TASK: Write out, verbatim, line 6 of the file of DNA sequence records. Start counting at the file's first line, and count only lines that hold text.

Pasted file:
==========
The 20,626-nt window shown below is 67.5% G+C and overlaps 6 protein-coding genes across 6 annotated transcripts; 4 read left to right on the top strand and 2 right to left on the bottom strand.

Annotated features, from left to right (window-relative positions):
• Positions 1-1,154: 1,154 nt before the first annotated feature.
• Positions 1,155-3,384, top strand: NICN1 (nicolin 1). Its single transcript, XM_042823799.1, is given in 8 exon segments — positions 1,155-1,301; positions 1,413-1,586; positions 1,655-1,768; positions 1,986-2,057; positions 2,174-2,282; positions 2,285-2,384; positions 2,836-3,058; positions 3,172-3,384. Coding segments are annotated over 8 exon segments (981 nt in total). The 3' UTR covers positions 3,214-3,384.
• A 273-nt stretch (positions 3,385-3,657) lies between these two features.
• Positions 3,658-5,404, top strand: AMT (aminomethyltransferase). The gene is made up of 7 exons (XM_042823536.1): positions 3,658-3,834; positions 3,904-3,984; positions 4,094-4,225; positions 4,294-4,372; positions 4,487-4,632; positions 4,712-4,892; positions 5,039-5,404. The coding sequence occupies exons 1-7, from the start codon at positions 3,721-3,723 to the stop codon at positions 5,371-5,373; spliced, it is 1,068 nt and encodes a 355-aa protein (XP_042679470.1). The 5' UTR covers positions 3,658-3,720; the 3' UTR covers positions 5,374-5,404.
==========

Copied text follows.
• Positions 3,658-5,404, top strand: AMT (aminomethyltransferase). The gene is made up of 7 exons (XM_042823536.1): positions 3,658-3,834; positions 3,904-3,984; positions 4,094-4,225; positions 4,294-4,372; positions 4,487-4,632; positions 4,712-4,892; positions 5,039-5,404. The coding sequence occupies exons 1-7, from the start codon at positions 3,721-3,723 to the stop codon at positions 5,371-5,373; spliced, it is 1,068 nt and encodes a 355-aa protein (XP_042679470.1). The 5' UTR covers positions 3,658-3,720; the 3' UTR covers positions 5,374-5,404.